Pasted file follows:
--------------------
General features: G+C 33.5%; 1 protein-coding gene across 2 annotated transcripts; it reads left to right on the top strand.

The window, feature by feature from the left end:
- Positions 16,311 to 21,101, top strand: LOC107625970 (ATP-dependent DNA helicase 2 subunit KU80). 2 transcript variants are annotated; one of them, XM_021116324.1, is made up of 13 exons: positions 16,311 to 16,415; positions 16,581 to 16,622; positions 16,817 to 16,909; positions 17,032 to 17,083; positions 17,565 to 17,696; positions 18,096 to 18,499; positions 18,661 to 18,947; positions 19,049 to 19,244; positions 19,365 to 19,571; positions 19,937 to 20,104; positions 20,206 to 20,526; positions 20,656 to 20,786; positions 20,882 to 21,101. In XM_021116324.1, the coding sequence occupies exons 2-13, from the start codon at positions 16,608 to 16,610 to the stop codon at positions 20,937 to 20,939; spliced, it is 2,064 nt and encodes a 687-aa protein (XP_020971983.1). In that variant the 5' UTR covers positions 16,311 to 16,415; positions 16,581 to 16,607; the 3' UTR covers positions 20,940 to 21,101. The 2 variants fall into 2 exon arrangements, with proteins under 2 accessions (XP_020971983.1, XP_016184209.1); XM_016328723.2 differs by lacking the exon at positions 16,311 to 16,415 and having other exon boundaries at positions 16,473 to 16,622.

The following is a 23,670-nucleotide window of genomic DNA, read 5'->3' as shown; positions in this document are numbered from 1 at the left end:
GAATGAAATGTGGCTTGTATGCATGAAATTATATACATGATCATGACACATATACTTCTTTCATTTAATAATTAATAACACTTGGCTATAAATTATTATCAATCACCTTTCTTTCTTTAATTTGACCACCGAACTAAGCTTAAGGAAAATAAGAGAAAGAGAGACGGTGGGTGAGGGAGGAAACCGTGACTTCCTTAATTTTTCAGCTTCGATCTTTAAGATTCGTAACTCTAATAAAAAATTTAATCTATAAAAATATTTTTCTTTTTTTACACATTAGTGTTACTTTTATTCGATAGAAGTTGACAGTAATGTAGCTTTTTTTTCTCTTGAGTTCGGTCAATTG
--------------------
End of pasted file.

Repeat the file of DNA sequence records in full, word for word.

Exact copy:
General features: G+C 33.5%; 1 protein-coding gene across 2 annotated transcripts; it reads left to right on the top strand.

The window, feature by feature from the left end:
- Positions 16,311 to 21,101, top strand: LOC107625970 (ATP-dependent DNA helicase 2 subunit KU80). 2 transcript variants are annotated; one of them, XM_021116324.1, is made up of 13 exons: positions 16,311 to 16,415; positions 16,581 to 16,622; positions 16,817 to 16,909; positions 17,032 to 17,083; positions 17,565 to 17,696; positions 18,096 to 18,499; positions 18,661 to 18,947; positions 19,049 to 19,244; positions 19,365 to 19,571; positions 19,937 to 20,104; positions 20,206 to 20,526; positions 20,656 to 20,786; positions 20,882 to 21,101. In XM_021116324.1, the coding sequence occupies exons 2-13, from the start codon at positions 16,608 to 16,610 to the stop codon at positions 20,937 to 20,939; spliced, it is 2,064 nt and encodes a 687-aa protein (XP_020971983.1). In that variant the 5' UTR covers positions 16,311 to 16,415; positions 16,581 to 16,607; the 3' UTR covers positions 20,940 to 21,101. The 2 variants fall into 2 exon arrangements, with proteins under 2 accessions (XP_020971983.1, XP_016184209.1); XM_016328723.2 differs by lacking the exon at positions 16,311 to 16,415 and having other exon boundaries at positions 16,473 to 16,622.

The following is a 23,670-nucleotide window of genomic DNA, read 5'->3' as shown; positions in this document are numbered from 1 at the left end:
GAATGAAATGTGGCTTGTATGCATGAAATTATATACATGATCATGACACATATACTTCTTTCATTTAATAATTAATAACACTTGGCTATAAATTATTATCAATCACCTTTCTTTCTTTAATTTGACCACCGAACTAAGCTTAAGGAAAATAAGAGAAAGAGAGACGGTGGGTGAGGGAGGAAACCGTGACTTCCTTAATTTTTCAGCTTCGATCTTTAAGATTCGTAACTCTAATAAAAAATTTAATCTATAAAAATATTTTTCTTTTTTTACACATTAGTGTTACTTTTATTCGATAGAAGTTGACAGTAATGTAGCTTTTTTTTCTCTTGAGTTCGGTCAATTG